I slid the letter out of the envelope and looked it over. There wasn't a return address, of course-- nor were there any words at all. Just a simple pictograph: four rectangles, arranged into a square. Some kind of mathematical puzzle, perhaps? I shook my head, and looked back at Ditzy Do. “Not in the slightest.”

“Oh.” Ditzy Do's ears splayed back. “I ... I was hoping you knew. Especially after I heard you took the train to Manehattan-- my friend Boxcars told me Carrot Top left Ponyville just a few hours before you did.”

“She did?” I said, and looked out to Manehattan, wondering just what sort of trouble that would make Carrot Top drop everything and head to the big city. I ran a brief timeline in my head; the newspaper announcing Cutie Cue's breakout was fresh as of that morning-- could Carrot Top have gotten the news earlier than that, somehow? And where did the strange, pictographic letter come from?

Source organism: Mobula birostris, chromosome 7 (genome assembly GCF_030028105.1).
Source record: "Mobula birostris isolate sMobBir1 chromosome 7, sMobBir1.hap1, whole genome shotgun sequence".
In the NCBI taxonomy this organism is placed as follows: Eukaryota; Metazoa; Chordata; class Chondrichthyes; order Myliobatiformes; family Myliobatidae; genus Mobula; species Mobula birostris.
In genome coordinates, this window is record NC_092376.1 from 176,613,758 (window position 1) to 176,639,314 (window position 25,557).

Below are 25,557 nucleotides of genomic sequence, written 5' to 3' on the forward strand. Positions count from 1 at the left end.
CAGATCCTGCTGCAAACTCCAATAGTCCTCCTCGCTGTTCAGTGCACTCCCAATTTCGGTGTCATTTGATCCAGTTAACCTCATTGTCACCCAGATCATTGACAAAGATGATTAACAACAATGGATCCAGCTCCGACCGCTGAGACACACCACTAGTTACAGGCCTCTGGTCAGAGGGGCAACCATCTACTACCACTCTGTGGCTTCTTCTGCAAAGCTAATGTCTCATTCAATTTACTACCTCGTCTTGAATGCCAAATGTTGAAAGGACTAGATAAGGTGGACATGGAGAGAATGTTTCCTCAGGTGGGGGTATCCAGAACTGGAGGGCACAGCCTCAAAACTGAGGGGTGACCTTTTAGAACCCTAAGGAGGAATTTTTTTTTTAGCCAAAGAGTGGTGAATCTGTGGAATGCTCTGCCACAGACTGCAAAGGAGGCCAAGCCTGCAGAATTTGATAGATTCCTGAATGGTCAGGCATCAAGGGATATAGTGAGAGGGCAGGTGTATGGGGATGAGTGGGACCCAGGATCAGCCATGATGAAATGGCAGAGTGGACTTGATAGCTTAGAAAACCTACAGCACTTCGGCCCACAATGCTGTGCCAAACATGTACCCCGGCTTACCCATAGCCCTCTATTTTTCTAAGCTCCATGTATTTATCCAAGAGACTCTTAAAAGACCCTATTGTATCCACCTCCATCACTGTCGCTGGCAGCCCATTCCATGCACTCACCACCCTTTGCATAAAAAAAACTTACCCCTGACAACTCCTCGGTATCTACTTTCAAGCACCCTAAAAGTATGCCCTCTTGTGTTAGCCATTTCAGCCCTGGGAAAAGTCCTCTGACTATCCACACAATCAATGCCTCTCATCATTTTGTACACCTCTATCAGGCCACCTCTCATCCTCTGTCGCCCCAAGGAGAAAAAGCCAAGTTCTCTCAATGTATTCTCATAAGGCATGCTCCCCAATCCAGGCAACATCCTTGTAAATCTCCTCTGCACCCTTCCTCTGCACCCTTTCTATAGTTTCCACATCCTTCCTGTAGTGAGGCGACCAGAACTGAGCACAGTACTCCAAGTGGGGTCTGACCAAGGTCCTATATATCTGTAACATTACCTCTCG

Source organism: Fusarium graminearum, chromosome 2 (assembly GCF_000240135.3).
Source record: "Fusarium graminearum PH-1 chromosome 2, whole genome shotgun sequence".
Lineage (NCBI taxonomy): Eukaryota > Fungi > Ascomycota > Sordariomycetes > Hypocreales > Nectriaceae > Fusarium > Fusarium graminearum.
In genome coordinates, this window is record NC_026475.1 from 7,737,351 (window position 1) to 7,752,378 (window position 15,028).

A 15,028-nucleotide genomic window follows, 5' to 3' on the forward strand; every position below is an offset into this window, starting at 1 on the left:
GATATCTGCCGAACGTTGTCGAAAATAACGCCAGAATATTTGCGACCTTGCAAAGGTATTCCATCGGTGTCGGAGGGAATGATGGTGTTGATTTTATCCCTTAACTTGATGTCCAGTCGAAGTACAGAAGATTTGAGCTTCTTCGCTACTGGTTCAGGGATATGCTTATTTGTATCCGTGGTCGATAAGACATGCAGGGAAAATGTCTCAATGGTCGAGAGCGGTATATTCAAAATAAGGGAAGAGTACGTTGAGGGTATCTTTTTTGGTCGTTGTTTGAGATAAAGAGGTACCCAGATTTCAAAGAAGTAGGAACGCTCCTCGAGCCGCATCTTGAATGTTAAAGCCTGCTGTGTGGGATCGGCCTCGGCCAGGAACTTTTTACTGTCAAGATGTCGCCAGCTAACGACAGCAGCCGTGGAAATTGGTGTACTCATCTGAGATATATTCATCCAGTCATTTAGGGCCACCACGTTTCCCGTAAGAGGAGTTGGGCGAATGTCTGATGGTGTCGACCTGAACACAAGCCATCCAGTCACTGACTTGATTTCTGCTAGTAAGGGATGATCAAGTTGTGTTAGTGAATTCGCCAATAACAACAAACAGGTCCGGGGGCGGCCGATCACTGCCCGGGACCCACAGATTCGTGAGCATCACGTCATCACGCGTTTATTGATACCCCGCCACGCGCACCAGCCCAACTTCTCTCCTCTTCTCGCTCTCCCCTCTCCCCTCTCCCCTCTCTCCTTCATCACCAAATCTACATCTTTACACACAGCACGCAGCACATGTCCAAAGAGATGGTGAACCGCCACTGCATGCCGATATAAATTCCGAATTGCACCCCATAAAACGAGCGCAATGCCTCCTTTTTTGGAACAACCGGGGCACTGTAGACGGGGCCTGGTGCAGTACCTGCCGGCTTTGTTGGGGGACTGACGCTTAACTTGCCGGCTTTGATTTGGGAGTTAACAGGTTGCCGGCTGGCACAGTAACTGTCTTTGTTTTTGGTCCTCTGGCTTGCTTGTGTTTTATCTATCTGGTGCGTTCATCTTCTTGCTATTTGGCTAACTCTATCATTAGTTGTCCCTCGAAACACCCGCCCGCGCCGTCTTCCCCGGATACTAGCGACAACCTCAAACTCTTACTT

“I was just hoping-- “

“I'm sorry, Ditzy.” In contrast to most of the apologies I've given over the years, I meant it. “I ... I've got no idea where she's gone. She could be halfway across the world by now, if she caught an airship or a boat out of Manehattan like I did. But ... Carrot Top can handle herself. And if she doesn't want to be found, well ... she doesn't want to be found. I wouldn't even know where to look.”

“Then what are you doing on this boat?”

“I'm not at liberty to give the details, but I'm on assignment from Princess Twilight herself.” Which sounded a fair bit better than 'I'm running away from an escaped killer,' at the very least. “I can't just drop everything to look for Carrot Top.”